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Knowledge for All
  • Knowledge for All: timeline
  • In their own words: John Zillman
  • UCAR at 40
    Who We Are
    Introduction
    One Planet, One Atmosphere
    Between Sun and Earth
    Measuring and Modeling
    When Weather Matters Most
    Spreading the Word
    •Knowledge for All
    Looking toward the Future
    UCAR at a Glance
    List of acronyms


    Fiber-optic cable is one of the tools that revolutionized communication for NCAR's research community in the 1990s.

    Sometimes a single observation can change the course of weather research. Theodore Fujita saw a starburst-like pattern in a set of downed trees while flying above the twister-ravaged Midwest in 1974, soon after the nation's worst tornado outbreak. The University of Chicago professor was the world's leader in analyzing tornado damage patterns. He had unraveled the paths of twisters by analyzing the swirling patterns of debris left by buildings and vegetation. This starburst puzzled Fujita, though. It looked as if a bundle of air had crashed to the ground and flowed in all directions, rather than converging and rising inside a tornado.

    Before long, Fujita had coined a new term—microburst—to describe the phenomenon he'd discovered. A 1975 airline crash in New York City also appeared to Fujita to be microburst-related. Many colleagues were skeptical, but he found a receptive ear at NCAR. After extensive teamwork and planning led by John McCarthy, NCAR hosted two field programs in the early 1980s to analyze storms passing near Denver's airport. Using Doppler radar and other instruments, the research team proved that Fujita's hunch was correct: microbursts were frequent, and they posed a serious threat to aviation.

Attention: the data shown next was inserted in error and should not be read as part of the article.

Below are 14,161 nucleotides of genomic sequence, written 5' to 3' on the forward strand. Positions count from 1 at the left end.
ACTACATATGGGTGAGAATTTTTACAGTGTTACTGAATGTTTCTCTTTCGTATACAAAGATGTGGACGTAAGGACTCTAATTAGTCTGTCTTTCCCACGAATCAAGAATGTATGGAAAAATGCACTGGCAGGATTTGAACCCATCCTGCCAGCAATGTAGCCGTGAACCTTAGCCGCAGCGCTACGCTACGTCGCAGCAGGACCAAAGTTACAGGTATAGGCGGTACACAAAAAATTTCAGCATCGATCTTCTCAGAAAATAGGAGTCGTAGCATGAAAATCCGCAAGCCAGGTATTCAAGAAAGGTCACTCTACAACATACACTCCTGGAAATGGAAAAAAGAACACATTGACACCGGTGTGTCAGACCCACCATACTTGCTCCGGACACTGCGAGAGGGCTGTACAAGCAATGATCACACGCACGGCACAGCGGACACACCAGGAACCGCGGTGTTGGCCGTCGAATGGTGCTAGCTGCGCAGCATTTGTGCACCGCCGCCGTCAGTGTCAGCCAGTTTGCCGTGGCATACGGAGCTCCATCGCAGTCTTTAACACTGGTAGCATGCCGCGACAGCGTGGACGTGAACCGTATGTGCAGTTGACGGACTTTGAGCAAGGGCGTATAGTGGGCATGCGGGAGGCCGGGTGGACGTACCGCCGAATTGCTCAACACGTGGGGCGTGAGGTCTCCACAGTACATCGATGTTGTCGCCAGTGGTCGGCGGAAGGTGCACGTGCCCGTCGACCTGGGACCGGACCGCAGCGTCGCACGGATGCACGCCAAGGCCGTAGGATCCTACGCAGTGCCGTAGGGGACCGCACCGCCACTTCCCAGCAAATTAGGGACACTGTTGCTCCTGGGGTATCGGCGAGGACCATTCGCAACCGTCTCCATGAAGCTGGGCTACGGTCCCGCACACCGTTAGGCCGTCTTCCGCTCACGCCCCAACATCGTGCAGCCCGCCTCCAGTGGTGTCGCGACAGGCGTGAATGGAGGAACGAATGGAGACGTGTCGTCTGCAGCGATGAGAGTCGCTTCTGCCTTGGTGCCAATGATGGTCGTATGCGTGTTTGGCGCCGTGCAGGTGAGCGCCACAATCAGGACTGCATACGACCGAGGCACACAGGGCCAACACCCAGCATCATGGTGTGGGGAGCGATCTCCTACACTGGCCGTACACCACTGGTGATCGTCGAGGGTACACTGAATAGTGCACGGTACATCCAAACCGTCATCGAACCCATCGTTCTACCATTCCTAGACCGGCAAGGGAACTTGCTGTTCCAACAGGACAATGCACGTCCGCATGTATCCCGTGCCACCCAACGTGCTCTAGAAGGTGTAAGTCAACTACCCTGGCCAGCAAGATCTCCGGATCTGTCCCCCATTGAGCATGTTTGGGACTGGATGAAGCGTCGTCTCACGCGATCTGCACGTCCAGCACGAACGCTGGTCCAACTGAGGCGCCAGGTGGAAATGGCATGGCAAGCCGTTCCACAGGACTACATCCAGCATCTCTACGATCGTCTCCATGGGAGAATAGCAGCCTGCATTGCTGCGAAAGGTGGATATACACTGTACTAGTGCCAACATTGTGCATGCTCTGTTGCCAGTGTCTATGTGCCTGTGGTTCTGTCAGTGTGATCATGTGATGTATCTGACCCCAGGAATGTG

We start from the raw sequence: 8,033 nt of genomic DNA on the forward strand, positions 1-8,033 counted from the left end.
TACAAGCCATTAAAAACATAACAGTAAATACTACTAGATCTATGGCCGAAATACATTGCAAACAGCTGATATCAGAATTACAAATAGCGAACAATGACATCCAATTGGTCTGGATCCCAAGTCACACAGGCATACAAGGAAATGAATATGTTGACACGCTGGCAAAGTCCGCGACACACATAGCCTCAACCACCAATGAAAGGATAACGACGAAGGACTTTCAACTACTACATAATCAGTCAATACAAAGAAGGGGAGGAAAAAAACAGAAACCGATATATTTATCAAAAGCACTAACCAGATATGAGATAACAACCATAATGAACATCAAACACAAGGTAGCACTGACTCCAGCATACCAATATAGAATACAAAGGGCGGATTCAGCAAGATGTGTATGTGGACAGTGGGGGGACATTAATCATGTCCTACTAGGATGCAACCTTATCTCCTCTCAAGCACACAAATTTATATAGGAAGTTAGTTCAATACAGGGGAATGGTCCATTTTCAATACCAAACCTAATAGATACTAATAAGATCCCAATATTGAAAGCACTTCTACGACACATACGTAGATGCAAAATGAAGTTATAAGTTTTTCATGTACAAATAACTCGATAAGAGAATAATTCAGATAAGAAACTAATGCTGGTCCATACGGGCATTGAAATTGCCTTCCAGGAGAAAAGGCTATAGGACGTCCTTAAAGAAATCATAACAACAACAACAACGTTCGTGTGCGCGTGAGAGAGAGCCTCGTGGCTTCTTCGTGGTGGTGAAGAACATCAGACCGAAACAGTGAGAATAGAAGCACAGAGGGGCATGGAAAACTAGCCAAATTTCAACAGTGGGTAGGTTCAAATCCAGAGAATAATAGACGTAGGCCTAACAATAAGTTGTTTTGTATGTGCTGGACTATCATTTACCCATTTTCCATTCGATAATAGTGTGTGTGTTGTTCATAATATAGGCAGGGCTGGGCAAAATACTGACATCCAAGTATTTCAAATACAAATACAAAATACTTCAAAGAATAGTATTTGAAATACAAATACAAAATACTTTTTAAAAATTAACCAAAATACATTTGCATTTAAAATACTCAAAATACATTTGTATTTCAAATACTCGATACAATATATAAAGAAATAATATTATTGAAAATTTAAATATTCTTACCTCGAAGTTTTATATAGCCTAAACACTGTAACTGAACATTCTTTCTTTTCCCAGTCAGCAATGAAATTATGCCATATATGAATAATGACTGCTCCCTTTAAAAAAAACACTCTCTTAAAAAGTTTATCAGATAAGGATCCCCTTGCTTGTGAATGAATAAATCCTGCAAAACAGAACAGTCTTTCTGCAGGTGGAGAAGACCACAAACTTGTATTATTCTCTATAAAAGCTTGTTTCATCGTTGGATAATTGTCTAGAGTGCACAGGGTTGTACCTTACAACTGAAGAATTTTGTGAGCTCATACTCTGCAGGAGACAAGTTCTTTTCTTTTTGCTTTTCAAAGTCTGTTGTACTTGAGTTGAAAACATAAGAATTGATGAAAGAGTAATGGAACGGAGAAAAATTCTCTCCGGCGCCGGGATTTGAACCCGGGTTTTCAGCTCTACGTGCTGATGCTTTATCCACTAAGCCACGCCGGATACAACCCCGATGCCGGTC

Rita Roberts analyzes radar data in a 1992 experiment on thunderstorm prediction.

    That threat has since been countered by years of painstaking work at NCAR and collaborating institutions. A nationwide microburst-detection network has been installed at dozens of major airports. It combines data from ground-based instruments and radar using software that mimics a human's decision-making process. Microburst-related crashes and injuries have dropped dramatically since the warning system was put in place; no airports with the improved system have recorded a fatal accident related to wind shear. Similar systems are in place or are being developed for airports in Australia, Hong Kong, Korea, and Singapore.

    The research program that helped tame microbursts evolved into one of NCAR's largest activities. Now addressing a wide range of other weather hazards to aviation, the Research Applications Program is a prime example of what UCAR and NCAR make possible. A disparate group of parties—scientists from several universities, the Federal Aviation Administration (FAA), major airlines—joined forces to stimulate research that otherwise might not have occurred.

    This sort of teamwork happens in many other ways facilitated by UCAR. Far-sighted ideas have a chance to take root. National borders are transcended through collaboration. Technology is designed to fit real- world needs while advancing research goals. The fruits of this labor are helping lead to a better, and better-understood, world for everyone.